How Does the Procedure Work?
The method of cyst removal typically depends on the size, location, and type of cyst involved. Fluid-filled cysts, for example, can be drained of their contents, while cysts made up of tissues need to be surgically excised.
There are currently many surgical cyst removal techniques available, such as:
Minimal excision – Minimal surgical excisions are less invasive cyst removal techniques when compared to complete excisions. This technique involves compressing the cyst so that it can pass through an incision that is only 2 to 3 mm wide. Since the incision is too small, this technique does not require sutures to close the wound. However, this is not suitable for all types of cysts, especially inflamed ones, because they cannot be easily compressed. In such cases, doctors advise a period of waiting to allow the inflammation to subside before the removal is performed.
Laparoscopic or keyhole surgery – Most surgical procedures nowadays already have their laparoscopic counterparts. Known as keyhole surgery, laparoscopy promises smaller incisions, less pain, and shorter recovery periods, making them the surgical technique of choice as long as the patient’s condition allows such a technique. This non-invasive method of cyst removal is highly effective and can remove cysts from most locations. It involves making small incisions and inserting a laparoscope through them; a laparoscope is a long thin tube that has a camera attached to it to allow the doctors to see the inside of the patient’s body. Surgical instruments used to remove the cyst are also inserted through the scope, and the surgery itself is done from outside of the patient’s body.
Complete surgical excision, or an open surgery – This uses a traditional open surgery technique featuring a large incision to take out an abnormal growth. This type of excision requires general anesthesia, which means the patient will be asleep throughout the procedure.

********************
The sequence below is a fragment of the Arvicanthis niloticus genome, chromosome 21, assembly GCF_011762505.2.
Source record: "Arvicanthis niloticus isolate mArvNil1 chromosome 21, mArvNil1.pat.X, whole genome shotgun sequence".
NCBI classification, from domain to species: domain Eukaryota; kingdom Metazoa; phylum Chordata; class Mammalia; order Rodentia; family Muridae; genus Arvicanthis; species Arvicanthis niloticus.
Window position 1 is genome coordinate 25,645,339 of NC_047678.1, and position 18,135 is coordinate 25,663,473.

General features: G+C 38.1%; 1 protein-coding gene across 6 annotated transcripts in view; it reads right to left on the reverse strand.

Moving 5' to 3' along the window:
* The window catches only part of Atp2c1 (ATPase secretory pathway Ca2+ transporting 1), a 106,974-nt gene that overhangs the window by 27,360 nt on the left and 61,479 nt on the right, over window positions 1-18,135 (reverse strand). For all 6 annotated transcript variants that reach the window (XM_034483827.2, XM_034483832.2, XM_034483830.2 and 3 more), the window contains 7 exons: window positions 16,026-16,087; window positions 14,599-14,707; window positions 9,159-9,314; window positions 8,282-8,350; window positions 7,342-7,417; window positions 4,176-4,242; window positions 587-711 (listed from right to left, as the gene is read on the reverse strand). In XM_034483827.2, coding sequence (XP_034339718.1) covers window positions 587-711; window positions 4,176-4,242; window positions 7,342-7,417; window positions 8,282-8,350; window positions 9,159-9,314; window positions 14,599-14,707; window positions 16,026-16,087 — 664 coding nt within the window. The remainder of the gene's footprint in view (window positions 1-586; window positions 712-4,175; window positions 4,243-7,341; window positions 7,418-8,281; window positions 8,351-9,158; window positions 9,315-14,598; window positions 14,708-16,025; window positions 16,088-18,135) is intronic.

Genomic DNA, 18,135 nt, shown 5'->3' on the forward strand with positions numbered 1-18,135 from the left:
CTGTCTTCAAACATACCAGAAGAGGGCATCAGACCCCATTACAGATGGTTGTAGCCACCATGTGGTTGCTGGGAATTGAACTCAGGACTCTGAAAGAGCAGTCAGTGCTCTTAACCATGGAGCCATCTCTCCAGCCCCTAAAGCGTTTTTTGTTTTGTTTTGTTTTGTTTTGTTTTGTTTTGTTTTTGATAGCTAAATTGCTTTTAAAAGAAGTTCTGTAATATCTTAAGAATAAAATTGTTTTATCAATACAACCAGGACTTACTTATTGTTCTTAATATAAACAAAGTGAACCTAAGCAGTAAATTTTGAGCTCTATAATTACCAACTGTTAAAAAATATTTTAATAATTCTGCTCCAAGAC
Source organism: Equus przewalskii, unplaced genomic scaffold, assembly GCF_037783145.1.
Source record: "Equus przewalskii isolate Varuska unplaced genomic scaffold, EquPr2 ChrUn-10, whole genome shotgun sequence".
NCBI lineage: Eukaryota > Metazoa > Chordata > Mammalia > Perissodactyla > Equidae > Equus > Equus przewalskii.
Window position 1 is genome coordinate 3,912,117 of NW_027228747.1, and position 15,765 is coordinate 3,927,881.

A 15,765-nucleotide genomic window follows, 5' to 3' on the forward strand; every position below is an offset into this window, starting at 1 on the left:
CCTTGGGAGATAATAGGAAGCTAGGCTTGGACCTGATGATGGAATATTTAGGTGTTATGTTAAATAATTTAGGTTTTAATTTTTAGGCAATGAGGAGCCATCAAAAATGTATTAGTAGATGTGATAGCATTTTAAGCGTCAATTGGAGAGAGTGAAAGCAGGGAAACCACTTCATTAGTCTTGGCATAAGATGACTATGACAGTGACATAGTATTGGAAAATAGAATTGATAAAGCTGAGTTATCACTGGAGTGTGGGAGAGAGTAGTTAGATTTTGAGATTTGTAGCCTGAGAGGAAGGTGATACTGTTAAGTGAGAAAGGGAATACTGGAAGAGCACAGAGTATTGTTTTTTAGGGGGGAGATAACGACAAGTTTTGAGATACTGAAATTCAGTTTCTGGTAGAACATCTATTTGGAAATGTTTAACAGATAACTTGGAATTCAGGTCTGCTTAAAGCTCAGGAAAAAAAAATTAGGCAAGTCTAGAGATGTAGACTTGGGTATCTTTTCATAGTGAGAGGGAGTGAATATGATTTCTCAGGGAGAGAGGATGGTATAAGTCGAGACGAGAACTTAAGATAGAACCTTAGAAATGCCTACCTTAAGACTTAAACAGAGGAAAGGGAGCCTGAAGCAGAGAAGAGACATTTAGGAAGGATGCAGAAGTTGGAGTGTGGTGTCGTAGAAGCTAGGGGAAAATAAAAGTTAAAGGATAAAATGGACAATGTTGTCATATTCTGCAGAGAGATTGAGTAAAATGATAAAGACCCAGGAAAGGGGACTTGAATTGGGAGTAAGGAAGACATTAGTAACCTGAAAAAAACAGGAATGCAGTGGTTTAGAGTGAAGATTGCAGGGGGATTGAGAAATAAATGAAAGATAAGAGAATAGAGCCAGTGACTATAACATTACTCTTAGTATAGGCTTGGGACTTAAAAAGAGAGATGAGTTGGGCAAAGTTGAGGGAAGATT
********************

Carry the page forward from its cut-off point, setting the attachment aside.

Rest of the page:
Laser-assisted cyst removal – A more recently developed cyst removal technique uses laser technology to make a small incision in the cyst itself to drain its content, after which the cyst wall is removed through minimal excision. This technique can remove even large cysts, but it is only suitable for cysts that are not infected, as bursting an infected cyst may make the patient vulnerable to blood poisoning.
Possible Risks and Complications
Any surgery comes with certain risks and a potential for complications. The risks may include:
- Blood clots
- Scarring, either externally or internally
- Recurrent cysts
- Infertility (ovarian or testicular cyst removal)
- Organ damage
A person’s risk of experiencing complications following the surgical removal of cysts tend to increase if he or she is:
- Suffering from a chronic illness
- A heavy drinker
- A smoker
- A drug user
To avoid post-surgical complications, patients are advised to watch out for signs of an infection and to avoid strenuous activities for 3 to 6 weeks after the surgery; conventional open surgery excisions take longer recovery times. Any untoward symptoms should be reported to the doctor immediately.
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Warren FM III, Shelton C, Wiggins RH III. Neuroradiology of the temporal bone and skull base. In: Cummings CW, Flint PW, Haughey BH, et al, eds. Otolaryngology: Head & Neck Surgery. 5th ed. Philadelphia, PA: Mosby Elsevier; 2010:chap 135.